• You can say what you just said in this post. Airily say something like, “Oh, talking to people is one of my favorite parts of my job.” Honestly, when my pastor says something like that it makes me not feel bad for taking up work time. On the other hand, then you might have people extend those drop-ins to a point where you don’t get the other parts of your work done because “Well, it’s just part of his work. I can come stay as long as I want.” So be careful.

  2. My pastor is a little more than a decade older than me and her daughter is a little more than a decade older than mine (and has babysat for us). We are friends, maybe even “girlfriends” but we’re not bff’s. I don’t call her on her day off (but she might call me). I can also call the office and formally make an appointment and talk about church or receive pastoral care. The age difference is probably helpful with the complexity of the parishioner/friend relationship. We’re not quite contemporaries, so we don’t have the relationship of contemporaries, and I’m comfortable seeking her “care”. I really don’t know if that would be different if we were the same age. But also, we’re both aware of the boundaries, and that awareness gives us freedom within them. At least that’s my story, and I’m sticking to it.

    As you talk about some of those early situations of yours, I am reminded of a pet theory of mine about charismatic people–and I think many pastors tend to be charismatic people. I will suggest it may not be the job so much as the personality–though the vocation probably heightens the situation. I’ve had several friends I would call “charismatic” and they all have this thing where when they are with someone, they give that person absolute attention in a way that makes the recipient think the relationship is closer than the charismatic person thinks it is. They are so deeply attentive (and truly so–these are Meyers-Briggs NF’s–authenticity is primary for them), that the other person feels a level of intimacy where they don’t even realize they are disclosing many more details than the charismatic person. One friend was a maid of honor at least 13 times. All 13 of those people would have called her their best friend. She didn’t have 13 best friends. And people would get hurt occasionally when they realized that. It doesn’t occur to the charismatic people because they were just being who they are. So some of this may be inherent in the personality and heightened by the vocation. I’m not sure what my point is except that maybe the pastor who has this “charisma” has a responsibility to be aware of it. It’s a great gift.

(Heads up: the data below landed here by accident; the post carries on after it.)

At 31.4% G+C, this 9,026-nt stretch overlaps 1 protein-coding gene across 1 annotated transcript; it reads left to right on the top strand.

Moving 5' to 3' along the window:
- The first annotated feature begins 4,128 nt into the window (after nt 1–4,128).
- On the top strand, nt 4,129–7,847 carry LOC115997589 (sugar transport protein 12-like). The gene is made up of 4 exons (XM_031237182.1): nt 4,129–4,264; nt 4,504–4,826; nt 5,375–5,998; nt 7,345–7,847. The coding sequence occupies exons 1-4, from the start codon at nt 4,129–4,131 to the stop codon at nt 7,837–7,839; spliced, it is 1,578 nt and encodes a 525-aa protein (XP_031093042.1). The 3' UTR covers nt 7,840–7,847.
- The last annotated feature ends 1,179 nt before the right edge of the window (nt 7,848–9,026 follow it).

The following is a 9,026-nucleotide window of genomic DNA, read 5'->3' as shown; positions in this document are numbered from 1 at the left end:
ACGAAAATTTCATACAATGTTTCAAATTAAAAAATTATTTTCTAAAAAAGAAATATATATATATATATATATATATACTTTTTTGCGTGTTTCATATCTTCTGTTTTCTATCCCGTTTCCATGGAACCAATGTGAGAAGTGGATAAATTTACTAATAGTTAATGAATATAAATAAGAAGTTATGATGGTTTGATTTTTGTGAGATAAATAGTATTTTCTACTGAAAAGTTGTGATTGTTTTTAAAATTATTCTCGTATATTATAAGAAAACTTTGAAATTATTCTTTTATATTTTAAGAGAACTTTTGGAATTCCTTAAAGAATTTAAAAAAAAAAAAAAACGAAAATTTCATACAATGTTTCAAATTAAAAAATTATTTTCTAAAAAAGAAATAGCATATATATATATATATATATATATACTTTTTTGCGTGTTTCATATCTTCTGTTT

Sorry this comment got so long. It’s a phenomenon I’ve been watching for awhile, and you gave me an opening to spout it. :)

    –Wendy

  3. I was thinking yesterday morning (as I did my deep water run) about your post. I was thinking about the intimate details women shared with me that I doubt they would have shared with their male pastor, some I really wished they hadn’t. Especially the infidelity stories. Never quite got used to those.

    I didn’t form any relationships in the congregation that I found difficult to end when my call there ended. There were a couple of collegial relationships that I missed for a time, But I was not girlfriends with anyone there. My friends are all outside the church.

    I remember a conversation I had with a parishioner a few months before it became obvious that my time there was ending. She’d had a surgery that was going to have a normal, but complicated recovery. I called her house the day after she got home from the hospital (which was the day I found out about the surgery) I asked if there was anything I could do for her, if she needed a meal delivered or any errands run. I prayed for her on the phone. Months later she told me how odd she’d found it that I would have made that phone call, “After all, we’re not friends.” she said. I replied, “But I’m your pastor,” I said. ” I care about you and wanted to know how you were.” It just didn’t seem to her to be what pastors did.

    This story always reminds me how blurry those lines can be, even when people aren’t trying to make it complicated.